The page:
The ‘Brain-Controlled Factory’ Literally Turns You Into a Cog in the Machine

Mental Work Industries uses brain-computer interfaces to drive home the potential impacts of automation.

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Oct 17 2017, 12:30pm

Image: Mental Work Industries

The ability to effortlessly control the physical world with your mind has long been the purview of science fiction. Thanks to cutting edge brain-computer interfaces (BCIs), however, this fiction may soon be reality. Implanted BCIs have been successfully used by Stanford neuroscientists to restore limb movement in paralyzed patients, off-the-shelf wearable tech allows anyone to type with their mind, and Elon Musk has raised nearly $30 million to build BCIs with his new company, Neuralink.

It's hard to tell how BCIs will affect the world this early in the game, but the American conceptual artist and self-described "experimental philosopher" Jonathon Keats has a vision of this mind-controlled future—and wants you to become a part of it. Keats calls it Mental Work Industries, and he's billing it as the world's first "brain-controlled factory."

Tucked away in a large room on the campus of l'Ecole Polytechnique Federale de Lausanne (EPFL) in Lausanne, Switzerland, Mental Work Industries turns visitors into futuristic factory workers who control manufacturing processes with their mind.

At Mental Work Industries, workers clock in by donning an electroencephalogram (EEG) headset, which uses small nodes attached to their scalps to measure electrical activity in their brains.

"The factory's brain-computer interfaces will detect neural signals through workers' skulls," EPFL neuroscientist José Millan explained in a statement. "Algorithmic analysis of these signals will transform cognitive activity into physical action."

Workers operate machines using on slider cranks, a mechanical mechanism that converts straight line movement into rotary motion that was a mainstay of the industrial revolution in the 19th century. According to Millan, workers operate the machine by imagining movement in their hands.

Workers will make their way down an assembly line of three brain-controlled machines. The first machine will allow workers to test their mind-control powers by altering the speed of the machine with their mind.

The second station features a similar machine, except this time the algorithm that helped modulate the input from human brainwaves at the first station to make controlling the machine easier is removed. While this theoretically allows the worker to have greater control over this machine, the ability to control it with precision demands greater effort, "possibly greater effort than the human mind can ever achieve," Keats told me. The point here, Keats said, is to question "whether the operator's brain is ever really in control, and exposing the power of the interface."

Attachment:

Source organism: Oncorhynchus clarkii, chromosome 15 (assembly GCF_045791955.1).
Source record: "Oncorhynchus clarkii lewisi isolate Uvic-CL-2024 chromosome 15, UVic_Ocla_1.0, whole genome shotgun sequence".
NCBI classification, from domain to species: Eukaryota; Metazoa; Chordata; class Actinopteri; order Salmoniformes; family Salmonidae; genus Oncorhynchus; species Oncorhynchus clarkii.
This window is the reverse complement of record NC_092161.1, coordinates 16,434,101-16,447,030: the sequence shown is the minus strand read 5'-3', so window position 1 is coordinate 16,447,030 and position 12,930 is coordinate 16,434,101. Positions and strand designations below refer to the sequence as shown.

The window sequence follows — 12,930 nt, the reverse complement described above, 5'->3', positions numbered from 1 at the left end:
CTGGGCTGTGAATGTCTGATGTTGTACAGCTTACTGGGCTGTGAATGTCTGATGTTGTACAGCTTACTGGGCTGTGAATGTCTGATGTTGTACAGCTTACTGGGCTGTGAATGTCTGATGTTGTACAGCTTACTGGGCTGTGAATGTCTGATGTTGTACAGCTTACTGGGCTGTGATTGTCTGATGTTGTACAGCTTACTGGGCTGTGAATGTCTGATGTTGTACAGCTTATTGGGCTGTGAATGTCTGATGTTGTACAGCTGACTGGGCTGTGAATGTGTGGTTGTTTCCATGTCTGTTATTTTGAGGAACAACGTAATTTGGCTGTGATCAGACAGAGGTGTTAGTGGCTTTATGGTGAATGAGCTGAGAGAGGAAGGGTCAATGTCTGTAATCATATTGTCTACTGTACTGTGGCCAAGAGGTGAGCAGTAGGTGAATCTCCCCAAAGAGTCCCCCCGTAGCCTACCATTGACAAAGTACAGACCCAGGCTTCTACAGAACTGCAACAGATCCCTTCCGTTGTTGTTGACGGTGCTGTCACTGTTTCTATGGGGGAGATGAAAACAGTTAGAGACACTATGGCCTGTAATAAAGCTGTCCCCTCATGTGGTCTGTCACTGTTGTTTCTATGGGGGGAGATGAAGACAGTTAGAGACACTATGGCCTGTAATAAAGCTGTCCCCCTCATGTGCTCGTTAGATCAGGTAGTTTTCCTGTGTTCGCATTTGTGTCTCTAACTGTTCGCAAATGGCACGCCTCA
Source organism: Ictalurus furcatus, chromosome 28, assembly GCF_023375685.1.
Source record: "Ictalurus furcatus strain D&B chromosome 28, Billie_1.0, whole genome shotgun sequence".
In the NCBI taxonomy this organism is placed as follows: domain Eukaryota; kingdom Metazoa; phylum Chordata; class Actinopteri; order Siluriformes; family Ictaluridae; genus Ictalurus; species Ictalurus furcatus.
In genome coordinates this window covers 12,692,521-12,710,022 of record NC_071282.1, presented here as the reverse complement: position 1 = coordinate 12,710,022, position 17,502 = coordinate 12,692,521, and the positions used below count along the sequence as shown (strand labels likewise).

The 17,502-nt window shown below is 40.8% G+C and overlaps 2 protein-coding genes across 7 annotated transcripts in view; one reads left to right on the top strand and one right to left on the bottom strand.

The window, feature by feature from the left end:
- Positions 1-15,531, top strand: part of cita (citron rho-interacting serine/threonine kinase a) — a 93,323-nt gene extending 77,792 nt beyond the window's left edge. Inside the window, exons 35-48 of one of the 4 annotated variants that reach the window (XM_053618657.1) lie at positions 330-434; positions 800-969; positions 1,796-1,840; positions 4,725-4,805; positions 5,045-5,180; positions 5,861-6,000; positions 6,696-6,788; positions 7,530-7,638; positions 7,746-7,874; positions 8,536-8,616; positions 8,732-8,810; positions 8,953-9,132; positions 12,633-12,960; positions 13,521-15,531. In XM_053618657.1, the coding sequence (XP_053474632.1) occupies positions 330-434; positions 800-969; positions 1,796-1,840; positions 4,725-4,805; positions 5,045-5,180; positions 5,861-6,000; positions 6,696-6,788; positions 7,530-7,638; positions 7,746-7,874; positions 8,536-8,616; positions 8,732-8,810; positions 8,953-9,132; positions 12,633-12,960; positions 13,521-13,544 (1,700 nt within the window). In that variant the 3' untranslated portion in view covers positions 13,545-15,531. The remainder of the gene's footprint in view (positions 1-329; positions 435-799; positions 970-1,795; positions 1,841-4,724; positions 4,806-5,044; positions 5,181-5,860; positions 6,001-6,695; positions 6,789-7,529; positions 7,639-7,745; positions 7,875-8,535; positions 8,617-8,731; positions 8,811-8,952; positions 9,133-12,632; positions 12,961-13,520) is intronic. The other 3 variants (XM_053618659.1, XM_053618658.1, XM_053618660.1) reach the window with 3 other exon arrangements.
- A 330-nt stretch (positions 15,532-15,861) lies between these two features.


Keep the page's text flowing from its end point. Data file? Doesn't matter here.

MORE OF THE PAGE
At the third machine, two different types of BCI are made available to the worker: motor imagery and alpha-wave activity. With motor imagery, the operator has "fully alert control" of the machine, whereas alpha-wave activity (which increases when a mind is in a relaxed state) gives the worker more passive control over the operation of the machine. The type of BCI selected for the worker are based on the how well they have been able to control the machine with their mind.

"Machine III reveals that the interface is not absolute, and suggests that no interface is universally optimal," Keats said. "An interface is only as good as the degree to which it fits its context, but the right match can be magnificently empowering."

Although no products will be manufactured using the mind-controlled machines at Mental Work, the data created by visitors as they interact with the machines will be provided to neuroscientists at EPFL, who will use these crowd-sourced brainwaves to further improve BCI technology developed in their labs.

Keats is no stranger to heady science-based art installations. He has made porn for plants, sold real estate in the fourth dimension, created God in a petri dish, and copyrighted his brain, but Mental Work Industries stands out among his projects for its urgency. According to Keats, the project was intended as a way to engage people with an increasingly important dilemma: What will we do when the machines take our jobs? Automation has already gobbled up a huge portion of manufacturing work in the US, and the networked factories of the fourth industrial revolution promise to expedite this process even further.

"In a sense, BCI is the culmination of the cyborg revolution imagined by sci-fi writers in the '60s: the ultimate amalgamation of human and machine," Keats told me in an email. "It's also a compelling alternative to artificial intelligence: Whereas AI strives to make technology omniscient and omnipresent, externally managing our lives without our even noticing it, BCI makes technology a part of us and makes us a part of technology."

"With AI making headlines as a job-killer, I feel compelled to consider BCI as an alternative path forward," Keats added.

Mental Work Industries will be housed at EPFL until January, at which point it will begin its journey around the world as an installation in San Francisco and Boston. Keats said it may also be featured in cities in China and India, where the threat of automation is felt viscerally by factory workers.

As Keats' project demonstrates, there may still be a role for humans in the factories of tomorrow. Hopefully those mind-control workers will actually be getting paid for their brain power, or better yet won't need money at all.

Gif via YouTube/Skyline Tutorials.